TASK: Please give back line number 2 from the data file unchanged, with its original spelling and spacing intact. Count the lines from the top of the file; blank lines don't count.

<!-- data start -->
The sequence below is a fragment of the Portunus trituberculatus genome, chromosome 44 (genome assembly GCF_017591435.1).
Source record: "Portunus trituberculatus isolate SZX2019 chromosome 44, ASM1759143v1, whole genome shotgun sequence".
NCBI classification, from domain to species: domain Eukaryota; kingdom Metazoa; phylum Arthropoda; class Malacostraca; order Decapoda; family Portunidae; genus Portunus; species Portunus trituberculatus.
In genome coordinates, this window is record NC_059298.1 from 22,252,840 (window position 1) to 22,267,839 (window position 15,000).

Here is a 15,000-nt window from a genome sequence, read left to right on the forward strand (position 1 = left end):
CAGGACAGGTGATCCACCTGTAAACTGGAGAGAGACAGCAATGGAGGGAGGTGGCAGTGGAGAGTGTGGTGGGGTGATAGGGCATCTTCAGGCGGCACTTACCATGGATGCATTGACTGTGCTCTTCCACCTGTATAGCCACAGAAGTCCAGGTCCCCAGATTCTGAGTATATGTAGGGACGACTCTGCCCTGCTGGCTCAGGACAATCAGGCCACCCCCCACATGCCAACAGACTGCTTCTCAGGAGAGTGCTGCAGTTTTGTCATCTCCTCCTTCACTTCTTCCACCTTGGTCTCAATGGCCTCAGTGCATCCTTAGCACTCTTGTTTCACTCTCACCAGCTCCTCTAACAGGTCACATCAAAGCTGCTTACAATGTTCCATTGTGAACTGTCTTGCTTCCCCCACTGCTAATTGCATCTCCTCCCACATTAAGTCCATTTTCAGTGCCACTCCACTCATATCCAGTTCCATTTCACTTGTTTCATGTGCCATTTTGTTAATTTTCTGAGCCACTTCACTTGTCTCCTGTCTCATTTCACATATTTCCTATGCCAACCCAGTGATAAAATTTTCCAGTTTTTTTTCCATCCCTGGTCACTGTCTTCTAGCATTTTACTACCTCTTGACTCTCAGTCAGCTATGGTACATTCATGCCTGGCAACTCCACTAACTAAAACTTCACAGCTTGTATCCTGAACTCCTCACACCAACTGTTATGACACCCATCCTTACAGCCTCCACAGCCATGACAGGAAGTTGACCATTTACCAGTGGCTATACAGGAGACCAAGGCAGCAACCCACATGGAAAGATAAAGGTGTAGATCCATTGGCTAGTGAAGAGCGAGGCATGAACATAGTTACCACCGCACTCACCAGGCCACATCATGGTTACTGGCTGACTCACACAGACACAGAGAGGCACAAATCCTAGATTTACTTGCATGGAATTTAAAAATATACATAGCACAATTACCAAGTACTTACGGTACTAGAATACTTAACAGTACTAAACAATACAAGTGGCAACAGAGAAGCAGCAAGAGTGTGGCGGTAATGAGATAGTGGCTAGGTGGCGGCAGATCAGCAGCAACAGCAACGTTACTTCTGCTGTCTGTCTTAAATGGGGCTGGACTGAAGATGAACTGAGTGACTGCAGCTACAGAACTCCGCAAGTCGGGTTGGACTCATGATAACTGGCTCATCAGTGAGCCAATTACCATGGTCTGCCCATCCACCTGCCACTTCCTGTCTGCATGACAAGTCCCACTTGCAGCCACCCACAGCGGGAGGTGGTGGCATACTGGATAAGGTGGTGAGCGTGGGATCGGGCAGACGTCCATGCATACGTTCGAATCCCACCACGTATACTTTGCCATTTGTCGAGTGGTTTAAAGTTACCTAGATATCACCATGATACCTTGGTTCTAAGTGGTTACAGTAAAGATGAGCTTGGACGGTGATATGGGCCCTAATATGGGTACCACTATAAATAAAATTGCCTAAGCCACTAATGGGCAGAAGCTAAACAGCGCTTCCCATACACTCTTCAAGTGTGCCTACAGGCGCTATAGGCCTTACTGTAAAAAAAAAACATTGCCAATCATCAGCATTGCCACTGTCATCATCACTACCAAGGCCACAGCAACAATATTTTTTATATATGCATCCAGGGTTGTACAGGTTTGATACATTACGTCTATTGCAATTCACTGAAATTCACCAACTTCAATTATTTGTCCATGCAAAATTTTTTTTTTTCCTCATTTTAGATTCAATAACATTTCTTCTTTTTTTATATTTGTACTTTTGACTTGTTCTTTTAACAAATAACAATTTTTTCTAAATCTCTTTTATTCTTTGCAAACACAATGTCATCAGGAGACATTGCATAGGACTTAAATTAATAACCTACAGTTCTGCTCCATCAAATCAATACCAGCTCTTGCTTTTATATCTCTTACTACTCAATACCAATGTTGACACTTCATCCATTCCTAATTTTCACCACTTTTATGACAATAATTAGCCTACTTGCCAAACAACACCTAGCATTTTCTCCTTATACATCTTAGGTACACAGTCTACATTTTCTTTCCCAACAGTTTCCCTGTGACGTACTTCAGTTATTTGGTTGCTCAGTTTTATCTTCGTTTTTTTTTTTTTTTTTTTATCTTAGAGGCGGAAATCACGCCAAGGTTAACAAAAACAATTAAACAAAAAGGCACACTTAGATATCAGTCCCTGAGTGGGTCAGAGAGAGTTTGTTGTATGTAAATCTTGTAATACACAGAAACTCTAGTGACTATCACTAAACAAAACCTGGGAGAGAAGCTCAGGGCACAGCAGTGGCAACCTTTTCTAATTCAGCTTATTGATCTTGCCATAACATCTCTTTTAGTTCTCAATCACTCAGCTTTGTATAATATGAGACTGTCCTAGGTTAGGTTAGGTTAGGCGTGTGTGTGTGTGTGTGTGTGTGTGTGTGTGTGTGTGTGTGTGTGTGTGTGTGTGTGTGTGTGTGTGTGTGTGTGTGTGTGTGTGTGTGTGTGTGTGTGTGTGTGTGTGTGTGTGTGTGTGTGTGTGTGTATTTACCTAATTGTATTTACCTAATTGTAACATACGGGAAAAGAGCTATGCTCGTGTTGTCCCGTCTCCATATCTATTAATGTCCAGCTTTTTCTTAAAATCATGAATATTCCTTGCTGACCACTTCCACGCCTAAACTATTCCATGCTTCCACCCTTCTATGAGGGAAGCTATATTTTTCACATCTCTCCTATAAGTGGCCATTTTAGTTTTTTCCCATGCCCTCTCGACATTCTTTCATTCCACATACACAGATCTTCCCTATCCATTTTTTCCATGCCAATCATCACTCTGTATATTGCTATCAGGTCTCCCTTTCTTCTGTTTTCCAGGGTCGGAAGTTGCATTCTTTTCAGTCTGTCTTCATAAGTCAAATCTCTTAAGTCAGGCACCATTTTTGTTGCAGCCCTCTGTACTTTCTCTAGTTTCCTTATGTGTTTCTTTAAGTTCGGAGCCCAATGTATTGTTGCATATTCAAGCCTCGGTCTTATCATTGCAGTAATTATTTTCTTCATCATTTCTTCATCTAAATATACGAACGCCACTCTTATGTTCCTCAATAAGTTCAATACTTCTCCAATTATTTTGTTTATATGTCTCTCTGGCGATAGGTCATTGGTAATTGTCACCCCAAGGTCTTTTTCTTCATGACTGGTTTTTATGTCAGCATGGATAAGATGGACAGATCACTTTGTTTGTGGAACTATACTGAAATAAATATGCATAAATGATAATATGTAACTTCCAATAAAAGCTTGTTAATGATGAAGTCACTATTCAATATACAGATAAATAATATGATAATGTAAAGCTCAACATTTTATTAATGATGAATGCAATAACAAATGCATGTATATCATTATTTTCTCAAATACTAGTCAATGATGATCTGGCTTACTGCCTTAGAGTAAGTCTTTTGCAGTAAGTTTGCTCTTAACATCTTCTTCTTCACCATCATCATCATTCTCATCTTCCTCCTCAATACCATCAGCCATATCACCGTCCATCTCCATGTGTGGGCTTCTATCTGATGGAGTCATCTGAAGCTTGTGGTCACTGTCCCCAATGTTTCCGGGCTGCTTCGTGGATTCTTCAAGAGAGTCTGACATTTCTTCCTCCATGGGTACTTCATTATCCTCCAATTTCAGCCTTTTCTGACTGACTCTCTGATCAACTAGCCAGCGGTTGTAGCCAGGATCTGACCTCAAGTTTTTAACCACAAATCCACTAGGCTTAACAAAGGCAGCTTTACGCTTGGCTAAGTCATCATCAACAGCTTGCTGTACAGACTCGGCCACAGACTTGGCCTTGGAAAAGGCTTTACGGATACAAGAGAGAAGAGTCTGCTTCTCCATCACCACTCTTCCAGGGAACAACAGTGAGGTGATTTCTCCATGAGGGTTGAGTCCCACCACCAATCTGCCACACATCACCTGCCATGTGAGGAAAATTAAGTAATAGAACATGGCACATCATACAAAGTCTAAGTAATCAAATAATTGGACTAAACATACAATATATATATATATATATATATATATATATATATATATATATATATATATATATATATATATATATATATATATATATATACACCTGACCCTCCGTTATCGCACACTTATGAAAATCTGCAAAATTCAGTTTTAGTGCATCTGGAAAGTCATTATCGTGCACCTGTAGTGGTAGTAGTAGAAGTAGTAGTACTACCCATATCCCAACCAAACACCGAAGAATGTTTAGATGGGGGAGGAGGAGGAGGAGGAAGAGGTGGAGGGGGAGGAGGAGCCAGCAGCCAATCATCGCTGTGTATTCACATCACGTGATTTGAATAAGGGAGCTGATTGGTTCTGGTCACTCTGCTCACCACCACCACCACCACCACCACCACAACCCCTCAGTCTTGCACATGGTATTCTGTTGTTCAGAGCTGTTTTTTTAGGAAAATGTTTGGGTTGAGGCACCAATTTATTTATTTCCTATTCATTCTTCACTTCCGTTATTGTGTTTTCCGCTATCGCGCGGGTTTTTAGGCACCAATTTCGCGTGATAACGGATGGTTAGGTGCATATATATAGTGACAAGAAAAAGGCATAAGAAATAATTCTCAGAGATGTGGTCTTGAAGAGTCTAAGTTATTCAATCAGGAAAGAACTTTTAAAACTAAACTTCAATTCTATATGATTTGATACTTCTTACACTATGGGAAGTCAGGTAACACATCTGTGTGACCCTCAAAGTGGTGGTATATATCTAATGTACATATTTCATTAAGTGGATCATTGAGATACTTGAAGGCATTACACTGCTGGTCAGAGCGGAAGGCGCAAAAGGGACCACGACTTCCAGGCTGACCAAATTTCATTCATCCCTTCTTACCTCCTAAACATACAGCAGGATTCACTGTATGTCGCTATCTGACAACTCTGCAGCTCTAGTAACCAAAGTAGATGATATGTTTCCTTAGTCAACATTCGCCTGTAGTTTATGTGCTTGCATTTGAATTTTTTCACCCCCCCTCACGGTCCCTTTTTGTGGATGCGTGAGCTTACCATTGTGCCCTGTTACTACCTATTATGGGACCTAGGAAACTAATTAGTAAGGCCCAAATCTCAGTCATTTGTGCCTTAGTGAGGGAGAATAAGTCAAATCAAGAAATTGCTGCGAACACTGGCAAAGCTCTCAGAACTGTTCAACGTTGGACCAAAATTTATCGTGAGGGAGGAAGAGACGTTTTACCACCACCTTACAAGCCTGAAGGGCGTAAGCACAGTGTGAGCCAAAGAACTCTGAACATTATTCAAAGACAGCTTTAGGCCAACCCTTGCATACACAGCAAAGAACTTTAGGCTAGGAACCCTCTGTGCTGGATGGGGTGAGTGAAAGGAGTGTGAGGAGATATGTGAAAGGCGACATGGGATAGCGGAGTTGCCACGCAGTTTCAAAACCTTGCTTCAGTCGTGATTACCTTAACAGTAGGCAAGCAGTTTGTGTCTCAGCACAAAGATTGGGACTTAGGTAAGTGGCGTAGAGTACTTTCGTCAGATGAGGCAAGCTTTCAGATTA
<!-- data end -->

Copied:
Source record: "Portunus trituberculatus isolate SZX2019 chromosome 44, ASM1759143v1, whole genome shotgun sequence".